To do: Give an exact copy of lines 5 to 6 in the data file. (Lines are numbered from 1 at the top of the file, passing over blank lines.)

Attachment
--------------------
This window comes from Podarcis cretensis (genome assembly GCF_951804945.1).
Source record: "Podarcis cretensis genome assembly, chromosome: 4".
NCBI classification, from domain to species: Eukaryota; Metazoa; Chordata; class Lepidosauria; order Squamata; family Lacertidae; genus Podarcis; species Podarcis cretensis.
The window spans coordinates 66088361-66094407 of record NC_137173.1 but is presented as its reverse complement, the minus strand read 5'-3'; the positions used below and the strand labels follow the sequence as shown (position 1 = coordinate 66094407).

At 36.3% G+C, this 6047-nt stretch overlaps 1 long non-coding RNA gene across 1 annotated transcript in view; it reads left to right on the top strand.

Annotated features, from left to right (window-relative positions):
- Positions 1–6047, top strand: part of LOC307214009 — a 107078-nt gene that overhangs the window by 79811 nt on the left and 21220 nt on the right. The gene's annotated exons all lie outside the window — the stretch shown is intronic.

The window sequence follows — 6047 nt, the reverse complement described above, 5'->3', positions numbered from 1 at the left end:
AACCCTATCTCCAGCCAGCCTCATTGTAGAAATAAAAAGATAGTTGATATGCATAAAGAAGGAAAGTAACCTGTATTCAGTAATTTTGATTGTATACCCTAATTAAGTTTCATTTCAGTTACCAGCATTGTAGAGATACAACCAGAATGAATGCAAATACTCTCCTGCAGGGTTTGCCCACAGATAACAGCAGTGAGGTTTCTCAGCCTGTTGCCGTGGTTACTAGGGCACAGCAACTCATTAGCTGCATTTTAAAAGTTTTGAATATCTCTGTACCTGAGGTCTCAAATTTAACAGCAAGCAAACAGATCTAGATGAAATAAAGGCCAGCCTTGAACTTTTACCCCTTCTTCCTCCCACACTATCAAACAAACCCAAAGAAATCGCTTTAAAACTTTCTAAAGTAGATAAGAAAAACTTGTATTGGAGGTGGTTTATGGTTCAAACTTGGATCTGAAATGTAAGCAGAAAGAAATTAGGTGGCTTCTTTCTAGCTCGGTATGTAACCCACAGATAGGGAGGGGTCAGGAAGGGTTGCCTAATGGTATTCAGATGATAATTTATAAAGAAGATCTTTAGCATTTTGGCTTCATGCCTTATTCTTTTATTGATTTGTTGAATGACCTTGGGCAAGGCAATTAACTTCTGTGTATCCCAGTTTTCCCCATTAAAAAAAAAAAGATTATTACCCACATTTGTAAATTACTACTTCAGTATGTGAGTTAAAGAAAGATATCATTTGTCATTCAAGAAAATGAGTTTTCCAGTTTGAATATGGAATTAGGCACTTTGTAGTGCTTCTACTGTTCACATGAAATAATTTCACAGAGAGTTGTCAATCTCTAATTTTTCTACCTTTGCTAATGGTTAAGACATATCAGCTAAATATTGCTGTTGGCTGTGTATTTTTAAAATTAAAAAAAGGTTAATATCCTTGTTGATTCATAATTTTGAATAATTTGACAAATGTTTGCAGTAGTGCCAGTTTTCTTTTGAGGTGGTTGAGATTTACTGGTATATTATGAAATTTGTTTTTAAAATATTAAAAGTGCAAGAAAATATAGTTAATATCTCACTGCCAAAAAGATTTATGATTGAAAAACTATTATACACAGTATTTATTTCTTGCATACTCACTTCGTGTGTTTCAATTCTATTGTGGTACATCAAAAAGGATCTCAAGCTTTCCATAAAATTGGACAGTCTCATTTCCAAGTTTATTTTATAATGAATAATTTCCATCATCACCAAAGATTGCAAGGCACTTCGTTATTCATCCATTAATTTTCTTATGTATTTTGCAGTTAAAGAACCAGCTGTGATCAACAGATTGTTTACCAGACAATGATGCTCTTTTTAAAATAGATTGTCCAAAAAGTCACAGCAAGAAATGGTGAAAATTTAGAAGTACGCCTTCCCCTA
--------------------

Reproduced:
At 36.3% G+C, this 6047-nt stretch overlaps 1 long non-coding RNA gene across 1 annotated transcript in view; it reads left to right on the top strand.

Annotated features, from left to right (window-relative positions):